Fans bring to mind a desktop pivoting fan which is a very good image, but fans can include anything that looks even slightly similar and has the same air flow.  In this case the air must blow in line with the axis of rotation and there must be blades with space between them.  With few exceptions, the axial blower or fan must not have a lot of back pressure and will work a lot better if the blade is shrouded.  One obvious exception is the turbine compressor used in jet engines, but this requires very tight fittings and very high speed so the air is being rammed in against the outgoing air much faster than it can move - it uses a lot of power and makes a lot of noise.  Shrouding works better because the greatest loss in an unshrouded fan is the air coming off near the tips and immediately turning out and back circulating only through the fan and not through the room. The most common shrouded fan people see is muffin style fan in computers.  An axial blower can have multiple sets of blades and the blades can even over lap so light is not visible through the fan.  Fans are used most often for moving large quantities of air between spaces at atmospheric pressure. 
Centrifugal blowers come in a number of forms of which the most common is the squirrel cage blower.  The common factor is the air is moving perpendicular to the axis of the part that is moving the air.  Typically, the air is drawn in through the side of the unit, turns at low speed to encounter the inside of a spinning cylinder with ribs or vanes around the wall of the cylinder which fling the air out and away where it is captured and aimed through an outlet much smaller than the inlet.  Think of taking an open tin can, drilling a hole in the center of the bottom to take a bolt as an axle and cutting slots up the sides, bending the material of the slots in, then spinning it with a drill.  A variation looks like a plate with ribs running from the center and increasing in height toward the rim, the air being thrown off the rim.   The name squirrel cage comes from the appearance like the tread wheel small rodents use for exercise - I suspect it is not called a hamster tread wheel because that is too precise - or childish. Blowers can have higher output pressures, but not a lot higher and they lose capacity rapidly with increasing pressure.
Aside from the small squirrel cage blowers used on some electrical equipment, the most common blowers of this type are the units used for drying carpet after cleaning or a fire, the blowers used for leaf sweeping and the unit hidden inside a vacuum cleaner.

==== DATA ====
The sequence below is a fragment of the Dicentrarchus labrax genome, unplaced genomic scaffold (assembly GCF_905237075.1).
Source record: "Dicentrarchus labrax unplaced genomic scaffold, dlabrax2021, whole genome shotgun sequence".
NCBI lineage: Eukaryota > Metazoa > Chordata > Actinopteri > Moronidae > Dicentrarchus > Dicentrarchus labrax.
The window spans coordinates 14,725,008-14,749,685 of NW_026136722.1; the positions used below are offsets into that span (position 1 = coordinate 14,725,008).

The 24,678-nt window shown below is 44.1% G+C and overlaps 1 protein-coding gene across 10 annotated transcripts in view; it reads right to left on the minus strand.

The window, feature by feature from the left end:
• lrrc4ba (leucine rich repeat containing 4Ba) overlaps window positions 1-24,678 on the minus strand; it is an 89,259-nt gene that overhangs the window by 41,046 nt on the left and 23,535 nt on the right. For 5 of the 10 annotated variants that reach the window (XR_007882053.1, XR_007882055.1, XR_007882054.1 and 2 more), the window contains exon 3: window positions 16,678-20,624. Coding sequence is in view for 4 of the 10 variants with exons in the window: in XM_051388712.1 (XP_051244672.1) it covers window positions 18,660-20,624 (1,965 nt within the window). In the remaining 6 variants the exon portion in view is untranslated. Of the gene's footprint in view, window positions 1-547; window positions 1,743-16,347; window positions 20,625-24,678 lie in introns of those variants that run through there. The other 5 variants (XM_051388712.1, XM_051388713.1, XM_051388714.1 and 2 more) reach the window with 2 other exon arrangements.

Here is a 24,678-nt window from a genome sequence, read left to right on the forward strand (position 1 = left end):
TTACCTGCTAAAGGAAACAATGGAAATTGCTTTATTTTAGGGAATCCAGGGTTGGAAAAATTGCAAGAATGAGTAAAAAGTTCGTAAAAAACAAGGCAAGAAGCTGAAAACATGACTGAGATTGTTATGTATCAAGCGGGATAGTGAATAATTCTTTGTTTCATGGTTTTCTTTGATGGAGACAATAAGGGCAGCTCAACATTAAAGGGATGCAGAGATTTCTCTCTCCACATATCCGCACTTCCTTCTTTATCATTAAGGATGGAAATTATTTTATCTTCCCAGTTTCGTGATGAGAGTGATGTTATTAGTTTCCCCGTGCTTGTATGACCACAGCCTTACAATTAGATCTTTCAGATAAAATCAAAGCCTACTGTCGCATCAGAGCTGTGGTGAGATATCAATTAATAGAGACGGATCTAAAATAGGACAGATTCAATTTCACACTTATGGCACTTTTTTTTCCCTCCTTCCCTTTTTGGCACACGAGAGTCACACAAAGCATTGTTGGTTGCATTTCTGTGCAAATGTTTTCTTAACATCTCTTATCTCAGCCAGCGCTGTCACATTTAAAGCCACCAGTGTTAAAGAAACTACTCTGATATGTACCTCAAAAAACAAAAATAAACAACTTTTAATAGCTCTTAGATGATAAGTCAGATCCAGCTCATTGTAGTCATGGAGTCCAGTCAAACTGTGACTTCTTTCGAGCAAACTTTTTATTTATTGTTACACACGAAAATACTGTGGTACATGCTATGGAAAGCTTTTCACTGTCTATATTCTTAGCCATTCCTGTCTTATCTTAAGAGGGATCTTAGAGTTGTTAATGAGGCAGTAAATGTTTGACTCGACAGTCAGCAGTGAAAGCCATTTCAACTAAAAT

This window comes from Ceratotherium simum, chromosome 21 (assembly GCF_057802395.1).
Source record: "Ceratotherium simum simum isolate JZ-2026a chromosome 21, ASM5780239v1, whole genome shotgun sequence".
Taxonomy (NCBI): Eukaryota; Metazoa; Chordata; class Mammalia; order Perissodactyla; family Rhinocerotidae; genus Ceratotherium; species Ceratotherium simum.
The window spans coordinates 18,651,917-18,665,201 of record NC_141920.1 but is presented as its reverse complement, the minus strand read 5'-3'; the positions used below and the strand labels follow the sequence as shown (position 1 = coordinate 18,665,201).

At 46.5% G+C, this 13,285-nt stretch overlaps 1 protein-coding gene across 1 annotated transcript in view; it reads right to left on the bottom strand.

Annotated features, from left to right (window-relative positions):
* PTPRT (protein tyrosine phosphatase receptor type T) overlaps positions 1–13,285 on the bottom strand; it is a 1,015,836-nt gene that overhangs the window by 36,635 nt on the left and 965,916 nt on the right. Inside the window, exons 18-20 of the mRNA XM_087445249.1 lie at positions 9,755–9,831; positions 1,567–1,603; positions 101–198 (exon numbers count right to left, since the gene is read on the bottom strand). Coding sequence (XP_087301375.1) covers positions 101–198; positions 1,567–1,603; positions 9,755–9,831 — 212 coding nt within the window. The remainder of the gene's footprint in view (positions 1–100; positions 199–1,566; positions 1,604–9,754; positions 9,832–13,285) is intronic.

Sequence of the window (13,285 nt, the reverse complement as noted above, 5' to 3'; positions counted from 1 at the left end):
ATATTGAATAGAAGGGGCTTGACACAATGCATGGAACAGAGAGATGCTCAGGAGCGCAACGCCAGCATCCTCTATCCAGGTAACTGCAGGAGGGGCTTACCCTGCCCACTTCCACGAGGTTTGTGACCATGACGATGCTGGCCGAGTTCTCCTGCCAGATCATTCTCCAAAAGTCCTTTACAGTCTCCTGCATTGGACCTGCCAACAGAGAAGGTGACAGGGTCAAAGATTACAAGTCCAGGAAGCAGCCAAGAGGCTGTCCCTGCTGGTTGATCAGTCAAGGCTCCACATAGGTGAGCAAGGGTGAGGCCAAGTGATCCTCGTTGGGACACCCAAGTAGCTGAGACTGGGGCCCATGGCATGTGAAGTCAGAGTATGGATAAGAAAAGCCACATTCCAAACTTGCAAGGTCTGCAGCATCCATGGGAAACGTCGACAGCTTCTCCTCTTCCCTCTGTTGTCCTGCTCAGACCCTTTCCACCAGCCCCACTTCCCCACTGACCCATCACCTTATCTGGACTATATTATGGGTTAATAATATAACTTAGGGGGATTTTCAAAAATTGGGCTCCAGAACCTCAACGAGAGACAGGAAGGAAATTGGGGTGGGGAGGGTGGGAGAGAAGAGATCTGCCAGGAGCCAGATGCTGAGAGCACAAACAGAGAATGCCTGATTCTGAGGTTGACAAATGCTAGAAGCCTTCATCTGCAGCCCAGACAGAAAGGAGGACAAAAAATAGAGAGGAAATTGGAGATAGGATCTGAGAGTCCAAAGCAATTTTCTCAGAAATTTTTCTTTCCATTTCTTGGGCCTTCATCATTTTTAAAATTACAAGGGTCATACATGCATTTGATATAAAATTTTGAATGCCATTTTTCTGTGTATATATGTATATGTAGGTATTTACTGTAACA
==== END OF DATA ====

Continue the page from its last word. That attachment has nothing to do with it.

Compressors have the purpose of increasing the pressure of the air considerably.  Therefore they must have close tolerances and normally produce a relatively low output volume.  This is somewhat unfair as there are blowers intended to ram air into enclosed spaces which are designed to work against pressure and still deliver considerable volume.  The two most common compressor forms are a piston in a cylinder - found in almost every workshop for delivering air up to about 150 psi to work tools - and a diaphragm in a space with valves so that when the diaphragm is moved back and forth in the space air is pulled in through one set of valves and pushed out through others - most often found in moderate volume, moderate pressure paint sprayer compressors - up to 50 psi.  If a compressor is made with lobes that fit closely together in any of several fashions, it can rotate without the back and forth slamming of the piston or diaphragm and force air against pressure. Roots blowers (shown) and Wankel compressors fall in this category.  The very precision required makes these higher cost.

axial fans, centrifugal blowers, inline fans, ventilation equipment, air flow, iris dampers, impellers, fan blades from Continental Fan Manufacturing CFM


Wall mount shrouded fan
Floor mount ducted fan
Squirrel cage blower, drawing
Centrifugal blower commonly used for carpet drying
Centrifugal blower in leaf blower
Lobed compressor

Contact Mike Firth